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What does SSCS stand for?

SSCS stands for Surface Ship Command System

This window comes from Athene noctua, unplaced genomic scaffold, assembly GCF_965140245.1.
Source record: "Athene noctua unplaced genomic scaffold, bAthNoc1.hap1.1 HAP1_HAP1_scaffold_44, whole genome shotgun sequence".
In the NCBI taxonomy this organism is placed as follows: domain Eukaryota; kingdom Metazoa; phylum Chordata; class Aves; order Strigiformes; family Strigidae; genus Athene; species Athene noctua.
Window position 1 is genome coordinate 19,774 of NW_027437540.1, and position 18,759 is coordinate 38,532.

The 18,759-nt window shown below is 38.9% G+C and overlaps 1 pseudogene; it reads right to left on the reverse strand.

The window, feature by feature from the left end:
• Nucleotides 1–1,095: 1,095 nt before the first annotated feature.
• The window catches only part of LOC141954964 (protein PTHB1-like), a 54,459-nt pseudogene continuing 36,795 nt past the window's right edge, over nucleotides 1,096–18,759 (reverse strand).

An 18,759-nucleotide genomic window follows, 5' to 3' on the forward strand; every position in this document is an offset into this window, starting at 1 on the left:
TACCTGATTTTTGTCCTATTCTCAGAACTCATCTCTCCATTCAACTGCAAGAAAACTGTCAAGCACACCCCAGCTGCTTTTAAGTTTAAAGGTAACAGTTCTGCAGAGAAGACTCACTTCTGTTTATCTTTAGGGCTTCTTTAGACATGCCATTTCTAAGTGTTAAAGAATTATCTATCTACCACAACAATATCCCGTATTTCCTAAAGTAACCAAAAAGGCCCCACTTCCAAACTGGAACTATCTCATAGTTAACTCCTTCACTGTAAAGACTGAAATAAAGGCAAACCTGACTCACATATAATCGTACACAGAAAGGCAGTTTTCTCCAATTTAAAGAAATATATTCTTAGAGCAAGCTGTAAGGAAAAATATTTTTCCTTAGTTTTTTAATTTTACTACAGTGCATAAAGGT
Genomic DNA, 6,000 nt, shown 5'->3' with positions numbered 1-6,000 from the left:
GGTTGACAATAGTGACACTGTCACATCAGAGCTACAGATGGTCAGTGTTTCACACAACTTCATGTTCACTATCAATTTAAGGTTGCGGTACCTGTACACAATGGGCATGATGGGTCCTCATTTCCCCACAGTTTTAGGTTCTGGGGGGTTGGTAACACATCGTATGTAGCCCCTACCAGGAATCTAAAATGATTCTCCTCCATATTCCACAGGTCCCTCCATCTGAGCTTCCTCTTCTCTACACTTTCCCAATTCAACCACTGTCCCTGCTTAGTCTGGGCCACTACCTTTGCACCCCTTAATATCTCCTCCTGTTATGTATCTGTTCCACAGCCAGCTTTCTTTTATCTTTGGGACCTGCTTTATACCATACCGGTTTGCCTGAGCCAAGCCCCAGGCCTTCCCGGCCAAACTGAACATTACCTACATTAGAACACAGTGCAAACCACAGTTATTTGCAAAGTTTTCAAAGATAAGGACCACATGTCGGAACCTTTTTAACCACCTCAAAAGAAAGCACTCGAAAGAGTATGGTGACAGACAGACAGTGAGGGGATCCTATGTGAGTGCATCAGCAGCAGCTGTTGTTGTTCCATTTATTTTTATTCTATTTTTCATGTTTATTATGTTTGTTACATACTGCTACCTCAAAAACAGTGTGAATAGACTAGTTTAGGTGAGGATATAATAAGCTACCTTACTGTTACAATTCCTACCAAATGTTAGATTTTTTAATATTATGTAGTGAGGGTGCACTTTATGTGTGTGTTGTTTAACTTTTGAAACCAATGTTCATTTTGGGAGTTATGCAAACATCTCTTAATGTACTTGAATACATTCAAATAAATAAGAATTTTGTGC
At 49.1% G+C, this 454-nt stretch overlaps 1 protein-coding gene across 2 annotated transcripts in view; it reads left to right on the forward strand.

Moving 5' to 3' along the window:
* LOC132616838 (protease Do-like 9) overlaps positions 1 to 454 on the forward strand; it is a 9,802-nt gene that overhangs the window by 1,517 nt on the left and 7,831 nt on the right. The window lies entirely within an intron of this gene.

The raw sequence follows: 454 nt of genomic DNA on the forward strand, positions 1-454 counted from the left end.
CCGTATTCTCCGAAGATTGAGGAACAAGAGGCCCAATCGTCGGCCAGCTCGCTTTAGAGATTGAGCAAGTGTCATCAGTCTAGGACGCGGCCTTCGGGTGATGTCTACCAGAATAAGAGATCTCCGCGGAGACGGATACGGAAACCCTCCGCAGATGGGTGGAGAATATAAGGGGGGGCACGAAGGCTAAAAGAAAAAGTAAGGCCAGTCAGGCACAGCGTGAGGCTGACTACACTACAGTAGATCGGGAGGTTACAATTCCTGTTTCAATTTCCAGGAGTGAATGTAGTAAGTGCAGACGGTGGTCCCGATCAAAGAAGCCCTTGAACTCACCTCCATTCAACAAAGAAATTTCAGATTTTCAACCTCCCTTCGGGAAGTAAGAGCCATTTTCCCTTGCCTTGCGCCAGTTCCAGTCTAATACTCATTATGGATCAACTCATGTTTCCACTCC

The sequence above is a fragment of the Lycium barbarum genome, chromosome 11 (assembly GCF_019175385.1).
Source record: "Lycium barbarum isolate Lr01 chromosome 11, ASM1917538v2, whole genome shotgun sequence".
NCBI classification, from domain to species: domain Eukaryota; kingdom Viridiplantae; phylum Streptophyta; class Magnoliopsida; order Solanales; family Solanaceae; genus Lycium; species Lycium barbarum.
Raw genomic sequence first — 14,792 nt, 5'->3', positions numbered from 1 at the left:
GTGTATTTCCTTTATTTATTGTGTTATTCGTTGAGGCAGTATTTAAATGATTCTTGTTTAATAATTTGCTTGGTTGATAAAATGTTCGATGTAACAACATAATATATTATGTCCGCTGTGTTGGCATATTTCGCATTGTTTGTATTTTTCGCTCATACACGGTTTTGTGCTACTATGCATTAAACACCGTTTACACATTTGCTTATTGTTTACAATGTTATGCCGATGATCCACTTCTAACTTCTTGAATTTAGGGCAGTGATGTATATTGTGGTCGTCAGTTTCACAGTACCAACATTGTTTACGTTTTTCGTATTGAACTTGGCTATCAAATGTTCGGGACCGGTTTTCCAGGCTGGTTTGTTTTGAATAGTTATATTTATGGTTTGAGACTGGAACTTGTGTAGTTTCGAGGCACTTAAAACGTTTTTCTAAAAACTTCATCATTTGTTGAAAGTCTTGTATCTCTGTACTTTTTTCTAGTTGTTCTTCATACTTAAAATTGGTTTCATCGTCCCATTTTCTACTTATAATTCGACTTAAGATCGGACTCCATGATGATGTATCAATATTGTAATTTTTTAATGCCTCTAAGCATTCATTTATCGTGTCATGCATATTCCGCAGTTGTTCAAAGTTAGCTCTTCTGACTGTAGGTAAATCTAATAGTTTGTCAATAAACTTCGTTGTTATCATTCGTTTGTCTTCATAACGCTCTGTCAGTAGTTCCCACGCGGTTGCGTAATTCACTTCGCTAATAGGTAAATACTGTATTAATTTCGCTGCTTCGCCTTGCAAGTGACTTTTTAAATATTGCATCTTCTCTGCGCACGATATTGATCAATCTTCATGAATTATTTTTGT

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WASHINGTON: To boldly go in a revolutionary ship where no one has commanded before. Why the clumsy Star Trek reference? Because the Navy’s newest, stealthy, most radical ship, the USS Zumwalt, will be commanded by the fabulously named Capt. James A. Kirk. The Navy couldn’t make something like this up, could they? The Zumwalt, launched on Monday, contains a plethora of new weapons, a radical power plant and a controversial new hull design designed to reduce its radar signature. And it really is commanded by Capt. James A. Kirk. As aficionados of the original Star Trek series know, the full name of the USS Enterprise’s commander was James Tiberius Kirk, so there should be no mistaking the two men. How important is the first of the three Zumwalt-class ships to the US Navy? One of America’s preeminent naval experts, Norm Polmar, put it simply: “The Zumwalt introduces new hull form and machinery concepts that could be the harbinger of the next generation of surface warships. In some respects the advancements are comparable to the Monitor of Civil War fame that revolutionized naval ship design.” One of the country’s top defense lawmakers, Rep. Randy Forbes, tells us the Zumwalt and her sister ships “are poised to define surface ship design for years to come. It is game-changing technologies like those found on the Zumwalt-class that will enable the Navy’s future dominance in the decades ahead.” What makes the ship so powerful a tool? Polmar says “the ship is the perfect platform for deployment of rail guns and laser weapons because of her electric-oriented power plant.” That advanced power plant provides much more power — up to 78 megawatts of power, enough to power about 47,000 American homes — that can be used by weapons than existing non-nuclear ships. While it was originally designed to provide land attack support (think a high-tech battleship), that role has been supplemented. Missile defense now features more prominently. Polmar’s assessment needs to be taken seriously. He has advised three Navy Secretaries, two Chiefs of Naval Operations and has 50 books — mostly on the Navy — to his credit. Scott Truver, a respected consultant on naval issues, pointed to the Zumwalt’s much smaller crew size as another fundamental shift for the Navy: When upwards of 70% of the total ownership cost (TOC) of an ship class is directly related to people, anything that can reduce manning — without diminishing warfighting-first and readiness capabilities, of course — will be major contributors to keeping TOCs in check. The DDG-1000 (Zumwalt) class is the first U.S. Navy warship to fully embrace the precepts of human systems integration in the design and engineering phase—when some 60 percent of a warships’ TOC (Total Operating Costs) are already locked in…. In short, lessons learned from Zumwalt have the potential to ripple throughout the service, generating a real revolution at sea! He also notes the exotic weapons the Zumwalt can use: “The power-generation and switching and all-electric propulsion systems will enable truly exotic weapons—lasers and electromagnetic rail guns and who knows what else—to be fielded.” One of the longer term, and most interesting aspects, of the Zumwalt class is the fact that growth has been engineered into the system. “The fifteen-thousand-ton ship has a 10 percent growth margin, equating to some 1,500 tons of potential increase that would enable the ship to host new sensors and weapons as technologies evolve. Inserting such systems into DDG 1000 throughout the next decades and then improving on them, based on their operational effectiveness and ability to deal with emerging threats, will define what the Navy will look like — and how it can fight — in the future,” Truver and co-author George V. Galdorisi wrote in an article for the Naval War College Review three years ago. The Zumwalt has run into rough seas during its development. Several years ago a prominent naval architect claimed its striking tumblehome hull could lead to the ship rolling over in heavy seas. That assessment appears to have been put to rest by detailed tests of a one-quarter model. And the class shrank from a projected 32 ships at inception to just three. In part because of the shrinking size of the class, the cost per ship ballooned. The first ship in the Zumwalt class was dealt a final indignity during the shutdown of the federal government. Its Oct. 19 christening was postponed. “It is incredibly unfortunate that we are being forced to cancel the christening ceremony for this great warship,” Navy Secretary Ray Mabus said in a statement, “but the ongoing government shutdown prevents us from being able to honor Admiral Zumwalt’s memory with a ceremony befitting his and his family’s legacy of service to our Nation and our Navy.” But now, at last, the Zumwalt — and Captain Kirk — are on their way.